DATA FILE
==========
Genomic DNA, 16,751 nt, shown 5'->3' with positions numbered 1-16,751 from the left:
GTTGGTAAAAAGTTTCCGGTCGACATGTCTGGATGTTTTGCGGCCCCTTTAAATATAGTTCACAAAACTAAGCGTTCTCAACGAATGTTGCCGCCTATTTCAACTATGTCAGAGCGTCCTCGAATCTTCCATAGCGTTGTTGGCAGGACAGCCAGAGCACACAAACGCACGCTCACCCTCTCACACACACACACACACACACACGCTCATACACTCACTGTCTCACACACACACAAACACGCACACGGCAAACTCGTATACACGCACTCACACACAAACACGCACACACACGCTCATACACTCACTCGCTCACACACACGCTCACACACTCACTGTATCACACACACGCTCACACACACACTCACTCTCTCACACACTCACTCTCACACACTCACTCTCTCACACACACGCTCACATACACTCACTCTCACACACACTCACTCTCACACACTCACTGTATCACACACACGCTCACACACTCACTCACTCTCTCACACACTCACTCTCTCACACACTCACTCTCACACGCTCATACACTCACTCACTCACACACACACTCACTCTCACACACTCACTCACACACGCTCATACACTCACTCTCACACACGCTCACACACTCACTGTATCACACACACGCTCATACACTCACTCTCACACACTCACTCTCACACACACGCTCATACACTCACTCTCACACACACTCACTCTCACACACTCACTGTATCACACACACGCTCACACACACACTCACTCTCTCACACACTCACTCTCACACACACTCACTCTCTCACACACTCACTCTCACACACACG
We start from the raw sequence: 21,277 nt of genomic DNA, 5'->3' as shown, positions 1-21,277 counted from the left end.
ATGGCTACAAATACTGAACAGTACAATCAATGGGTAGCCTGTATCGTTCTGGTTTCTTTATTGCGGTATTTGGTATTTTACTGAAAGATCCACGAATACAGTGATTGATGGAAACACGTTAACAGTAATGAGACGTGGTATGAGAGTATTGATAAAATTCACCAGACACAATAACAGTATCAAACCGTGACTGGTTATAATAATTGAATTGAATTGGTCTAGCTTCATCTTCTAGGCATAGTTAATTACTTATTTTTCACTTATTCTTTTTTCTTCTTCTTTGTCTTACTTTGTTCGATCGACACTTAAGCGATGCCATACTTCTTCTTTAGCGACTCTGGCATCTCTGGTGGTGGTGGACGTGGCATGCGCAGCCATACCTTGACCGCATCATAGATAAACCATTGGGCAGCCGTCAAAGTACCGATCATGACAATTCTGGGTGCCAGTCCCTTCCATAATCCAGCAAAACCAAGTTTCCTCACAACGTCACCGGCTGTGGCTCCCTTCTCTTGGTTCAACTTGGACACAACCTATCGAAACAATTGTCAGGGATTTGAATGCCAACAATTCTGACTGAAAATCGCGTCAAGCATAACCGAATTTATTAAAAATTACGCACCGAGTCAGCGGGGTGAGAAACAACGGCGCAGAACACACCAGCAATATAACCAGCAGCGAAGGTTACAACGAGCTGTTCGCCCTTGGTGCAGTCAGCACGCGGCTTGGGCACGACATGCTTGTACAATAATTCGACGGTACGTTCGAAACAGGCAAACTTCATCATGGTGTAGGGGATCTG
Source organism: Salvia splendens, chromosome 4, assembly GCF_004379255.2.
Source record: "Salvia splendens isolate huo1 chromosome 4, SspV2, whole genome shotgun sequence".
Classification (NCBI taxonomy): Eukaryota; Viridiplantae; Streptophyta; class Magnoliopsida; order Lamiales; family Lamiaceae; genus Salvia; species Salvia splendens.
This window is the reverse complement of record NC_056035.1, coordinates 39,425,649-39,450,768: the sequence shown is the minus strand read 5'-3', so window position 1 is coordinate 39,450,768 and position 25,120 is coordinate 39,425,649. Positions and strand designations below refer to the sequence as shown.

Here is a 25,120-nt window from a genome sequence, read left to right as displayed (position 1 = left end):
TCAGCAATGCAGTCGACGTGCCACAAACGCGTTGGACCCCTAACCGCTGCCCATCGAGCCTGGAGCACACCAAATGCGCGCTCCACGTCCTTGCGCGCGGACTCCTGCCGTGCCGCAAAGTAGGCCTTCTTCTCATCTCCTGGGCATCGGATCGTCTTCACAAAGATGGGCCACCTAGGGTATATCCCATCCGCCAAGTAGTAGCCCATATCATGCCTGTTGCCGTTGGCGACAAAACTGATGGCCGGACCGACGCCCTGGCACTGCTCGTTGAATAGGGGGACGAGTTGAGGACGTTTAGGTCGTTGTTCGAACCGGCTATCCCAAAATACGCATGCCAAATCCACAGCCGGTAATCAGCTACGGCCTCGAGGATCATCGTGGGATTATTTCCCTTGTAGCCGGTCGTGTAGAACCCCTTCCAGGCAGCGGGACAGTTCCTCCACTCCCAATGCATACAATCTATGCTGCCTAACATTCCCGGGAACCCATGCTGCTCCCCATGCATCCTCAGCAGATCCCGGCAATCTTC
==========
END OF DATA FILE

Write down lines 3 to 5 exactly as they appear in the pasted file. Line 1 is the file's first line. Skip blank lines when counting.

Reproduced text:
We start from the raw sequence: 21,277 nt of genomic DNA, 5'->3' as shown, positions 1-21,277 counted from the left end.
ATGGCTACAAATACTGAACAGTACAATCAATGGGTAGCCTGTATCGTTCTGGTTTCTTTATTGCGGTATTTGGTATTTTACTGAAAGATCCACGAATACAGTGATTGATGGAAACACGTTAACAGTAATGAGACGTGGTATGAGAGTATTGATAAAATTCACCAGACACAATAACAGTATCAAACCGTGACTGGTTATAATAATTGAATTGAATTGGTCTAGCTTCATCTTCTAGGCATAGTTAATTACTTATTTTTCACTTATTCTTTTTTCTTCTTCTTTGTCTTACTTTGTTCGATCGACACTTAAGCGATGCCATACTTCTTCTTTAGCGACTCTGGCATCTCTGGTGGTGGTGGACGTGGCATGCGCAGCCATACCTTGACCGCATCATAGATAAACCATTGGGCAGCCGTCAAAGTACCGATCATGACAATTCTGGGTGCCAGTCCCTTCCATAATCCAGCAAAACCAAGTTTCCTCACAACGTCACCGGCTGTGGCTCCCTTCTCTTGGTTCAACTTGGACACAACCTATCGAAACAATTGTCAGGGATTTGAATGCCAACAATTCTGACTGAAAATCGCGTCAAGCATAACCGAATTTATTAAAAATTACGCACCGAGTCAGCGGGGTGAGAAACAACGGCGCAGAACACACCAGCAATATAACCAGCAGCGAAGGTTACAACGAGCTGTTCGCCCTTGGTGCAGTCAGCACGCGGCTTGGGCACGACATGCTTGTACAATAATTCGACGGTACGTTCGAAACAGGCAAACTTCATCATGGTGTAGGGGATCTG
Source organism: Salvia splendens, chromosome 4, assembly GCF_004379255.2.